My friend Jawanna inspires me.
I mean, really inspires me.
She’s a mother and a grandmother. She’s a Sunday school teacher. She dresses up in costumes to teach science lessons to kids. She’s taught me about prayer flags, ancient goddesses, muffin-top pans, and Gingko trees. (A few years ago I blogged about the “Gingko bath” she organized for our writing group.) She’s involved in an International Women’s Group here in my small town, organizes monthly lunches for women in our church, and teaches American Sign Language. Whew.
She journals. She writes poetry. And she makes truly amazing art in all mediums. She even has an “art room” addition on her house, bursting to the seams with beauty and supplies.
It’s because of her that I kept a pregnancy journal to give to the Bean someday. It’s because of her that I’ve taken a raku pottery class. And it’s because of her that I ended up sitting in what used to be our county’s old jail last week among a room full of local characters.
You read that right.
See, our small town has an Arts & Cultural Center on Main Street in what used to be an old jail. For real.
I’d never been in it before, but Jawanna, of course, has had some of her original artwork featured in its galleries. When she found out that the Arts & Cultural Center was going to host an open-mic night for the sharing of local writers’ works, she began recruiting folks to attend. She’s good at recruiting.
Or at least she’s good at recruiting me.
There was actually no microphone, so I guess technically it wasn’t an “open-mic” night, but there were a dozen or so writers and volunteers gathered to eat, share, and enjoy one another’s work. As it turns out, I was by far the youngest in attendance (by at least 15 years, I’m guessing).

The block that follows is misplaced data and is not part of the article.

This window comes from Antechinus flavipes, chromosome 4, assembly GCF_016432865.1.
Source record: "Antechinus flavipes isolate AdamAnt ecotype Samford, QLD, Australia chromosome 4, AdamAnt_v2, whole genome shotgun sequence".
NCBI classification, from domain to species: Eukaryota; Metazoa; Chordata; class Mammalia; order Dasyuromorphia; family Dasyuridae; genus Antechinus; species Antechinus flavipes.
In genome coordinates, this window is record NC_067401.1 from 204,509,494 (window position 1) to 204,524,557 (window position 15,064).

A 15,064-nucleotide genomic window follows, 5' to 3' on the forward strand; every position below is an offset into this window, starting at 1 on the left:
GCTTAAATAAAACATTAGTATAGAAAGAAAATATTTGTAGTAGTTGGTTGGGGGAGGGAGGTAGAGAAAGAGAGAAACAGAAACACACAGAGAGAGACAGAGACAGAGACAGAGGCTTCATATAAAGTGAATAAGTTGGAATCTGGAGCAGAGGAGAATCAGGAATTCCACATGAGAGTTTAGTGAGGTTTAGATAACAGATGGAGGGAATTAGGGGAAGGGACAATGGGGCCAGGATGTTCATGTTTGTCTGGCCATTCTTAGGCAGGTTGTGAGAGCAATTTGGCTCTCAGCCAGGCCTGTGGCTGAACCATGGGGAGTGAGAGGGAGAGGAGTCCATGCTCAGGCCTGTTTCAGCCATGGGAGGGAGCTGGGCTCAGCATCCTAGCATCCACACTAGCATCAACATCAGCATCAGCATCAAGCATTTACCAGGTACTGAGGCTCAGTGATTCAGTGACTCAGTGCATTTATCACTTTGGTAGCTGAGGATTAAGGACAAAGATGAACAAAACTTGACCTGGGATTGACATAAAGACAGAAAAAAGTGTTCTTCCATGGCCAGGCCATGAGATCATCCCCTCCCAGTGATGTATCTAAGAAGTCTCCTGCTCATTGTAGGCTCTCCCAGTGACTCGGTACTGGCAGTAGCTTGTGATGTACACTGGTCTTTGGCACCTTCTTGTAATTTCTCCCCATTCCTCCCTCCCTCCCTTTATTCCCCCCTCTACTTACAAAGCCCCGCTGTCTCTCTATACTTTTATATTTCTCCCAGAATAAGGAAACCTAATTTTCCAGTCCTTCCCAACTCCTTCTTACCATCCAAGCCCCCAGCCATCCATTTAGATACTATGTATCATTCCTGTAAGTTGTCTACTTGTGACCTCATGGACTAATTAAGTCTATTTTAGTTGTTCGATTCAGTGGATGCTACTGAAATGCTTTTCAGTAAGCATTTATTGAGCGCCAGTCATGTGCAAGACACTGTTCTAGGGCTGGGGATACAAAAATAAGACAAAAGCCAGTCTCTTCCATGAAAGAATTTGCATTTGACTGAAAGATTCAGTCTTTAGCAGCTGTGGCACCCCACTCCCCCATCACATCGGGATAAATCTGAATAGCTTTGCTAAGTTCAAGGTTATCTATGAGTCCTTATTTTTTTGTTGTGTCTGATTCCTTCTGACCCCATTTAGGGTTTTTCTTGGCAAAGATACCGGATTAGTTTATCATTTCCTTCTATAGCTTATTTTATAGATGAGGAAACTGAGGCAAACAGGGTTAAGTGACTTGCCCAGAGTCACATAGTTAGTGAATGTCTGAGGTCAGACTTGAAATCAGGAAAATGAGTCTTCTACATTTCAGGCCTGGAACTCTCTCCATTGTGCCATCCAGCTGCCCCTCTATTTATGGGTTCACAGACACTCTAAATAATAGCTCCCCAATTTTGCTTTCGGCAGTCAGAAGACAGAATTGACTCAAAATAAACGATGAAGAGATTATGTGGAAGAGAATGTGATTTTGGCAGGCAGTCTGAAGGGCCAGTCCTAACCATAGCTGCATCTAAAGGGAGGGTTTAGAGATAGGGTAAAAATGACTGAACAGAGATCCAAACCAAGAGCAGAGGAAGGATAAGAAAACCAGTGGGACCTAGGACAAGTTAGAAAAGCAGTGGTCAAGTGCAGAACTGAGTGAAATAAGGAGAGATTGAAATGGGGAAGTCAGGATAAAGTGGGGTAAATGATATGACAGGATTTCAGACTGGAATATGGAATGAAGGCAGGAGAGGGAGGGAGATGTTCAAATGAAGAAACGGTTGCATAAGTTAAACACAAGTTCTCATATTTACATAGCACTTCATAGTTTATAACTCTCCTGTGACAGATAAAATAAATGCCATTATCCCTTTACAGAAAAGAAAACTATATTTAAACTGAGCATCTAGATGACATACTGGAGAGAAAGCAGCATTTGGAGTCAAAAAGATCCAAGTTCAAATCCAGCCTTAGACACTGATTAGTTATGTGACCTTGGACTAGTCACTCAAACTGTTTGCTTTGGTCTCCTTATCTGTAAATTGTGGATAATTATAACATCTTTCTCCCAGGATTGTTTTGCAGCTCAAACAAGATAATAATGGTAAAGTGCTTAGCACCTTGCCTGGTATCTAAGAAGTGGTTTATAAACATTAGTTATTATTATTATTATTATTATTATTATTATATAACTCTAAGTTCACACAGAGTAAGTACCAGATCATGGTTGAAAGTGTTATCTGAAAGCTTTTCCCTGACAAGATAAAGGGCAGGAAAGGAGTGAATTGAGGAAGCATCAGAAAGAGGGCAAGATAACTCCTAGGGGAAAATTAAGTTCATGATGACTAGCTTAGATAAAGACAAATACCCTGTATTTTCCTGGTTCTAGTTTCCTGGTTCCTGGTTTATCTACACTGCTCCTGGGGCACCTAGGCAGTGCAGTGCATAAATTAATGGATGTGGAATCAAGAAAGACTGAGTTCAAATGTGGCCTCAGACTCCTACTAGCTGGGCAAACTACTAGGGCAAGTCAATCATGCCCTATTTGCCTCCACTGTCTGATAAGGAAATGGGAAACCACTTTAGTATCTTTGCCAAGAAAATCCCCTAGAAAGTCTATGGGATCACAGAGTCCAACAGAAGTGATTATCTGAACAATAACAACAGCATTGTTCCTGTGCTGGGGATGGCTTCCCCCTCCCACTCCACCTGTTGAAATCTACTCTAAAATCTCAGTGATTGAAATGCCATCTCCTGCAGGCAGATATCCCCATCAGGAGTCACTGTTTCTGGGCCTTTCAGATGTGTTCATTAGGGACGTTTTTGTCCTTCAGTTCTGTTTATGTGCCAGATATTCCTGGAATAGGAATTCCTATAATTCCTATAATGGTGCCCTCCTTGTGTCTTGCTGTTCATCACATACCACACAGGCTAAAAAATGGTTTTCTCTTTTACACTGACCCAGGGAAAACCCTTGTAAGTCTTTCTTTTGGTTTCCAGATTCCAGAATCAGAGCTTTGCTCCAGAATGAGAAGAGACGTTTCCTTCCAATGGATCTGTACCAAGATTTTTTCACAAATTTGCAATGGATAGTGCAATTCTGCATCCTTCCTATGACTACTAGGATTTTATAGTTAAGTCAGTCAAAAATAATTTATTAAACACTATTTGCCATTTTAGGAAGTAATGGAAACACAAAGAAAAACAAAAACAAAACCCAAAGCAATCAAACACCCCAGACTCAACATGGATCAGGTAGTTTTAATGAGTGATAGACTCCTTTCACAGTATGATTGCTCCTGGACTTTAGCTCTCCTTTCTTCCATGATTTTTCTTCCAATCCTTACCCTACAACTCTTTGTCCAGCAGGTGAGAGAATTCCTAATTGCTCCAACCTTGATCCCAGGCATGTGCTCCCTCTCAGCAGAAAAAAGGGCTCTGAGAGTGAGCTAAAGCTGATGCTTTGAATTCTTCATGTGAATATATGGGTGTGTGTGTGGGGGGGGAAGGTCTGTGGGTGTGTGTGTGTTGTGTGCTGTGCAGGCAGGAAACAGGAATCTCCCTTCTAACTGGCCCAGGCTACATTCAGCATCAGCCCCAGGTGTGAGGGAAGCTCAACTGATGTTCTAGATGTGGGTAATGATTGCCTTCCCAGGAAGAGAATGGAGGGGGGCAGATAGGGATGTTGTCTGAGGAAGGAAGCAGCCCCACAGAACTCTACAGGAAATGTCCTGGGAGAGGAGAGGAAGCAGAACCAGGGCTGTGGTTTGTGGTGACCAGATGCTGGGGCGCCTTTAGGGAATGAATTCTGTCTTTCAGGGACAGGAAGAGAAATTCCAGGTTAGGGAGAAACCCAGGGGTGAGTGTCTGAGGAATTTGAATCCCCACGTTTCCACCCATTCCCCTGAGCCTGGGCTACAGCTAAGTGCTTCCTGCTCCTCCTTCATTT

Okay, not the youngest. We brought the Bean along but she only stayed for the first few minutes. It was a little quieter of an event than I had anticipated, and she’s kind of a squawky little thing.
So, I know you’re wondering, what do small-town arts include?
Well, our county judge told a handful of stories from a newspaper column he wrote about fishing, and then he gave out copies of his book. A local ceramic artist read three original poems. A quirky artist, store-front owner, and poet brought along hands-on poetry that involved tossing pieces of poems around and audience participation. A professional storyteller told some stories. (Naturally.) A fabric artist, labyrinth facilitator, and workshop teacher read an excerpt from a memoir. Jawanna read a poem about laundry, bringing along her grandmother’s glass washboard as a visual aid, and I closed out the evening by reading a few poems from Enough for Today.
More excitement than you’d expect for a Monday night in an old jail in the middle of America, wouldn’t you say?
Yes, yes it is.
Which is just another reason I love my small town.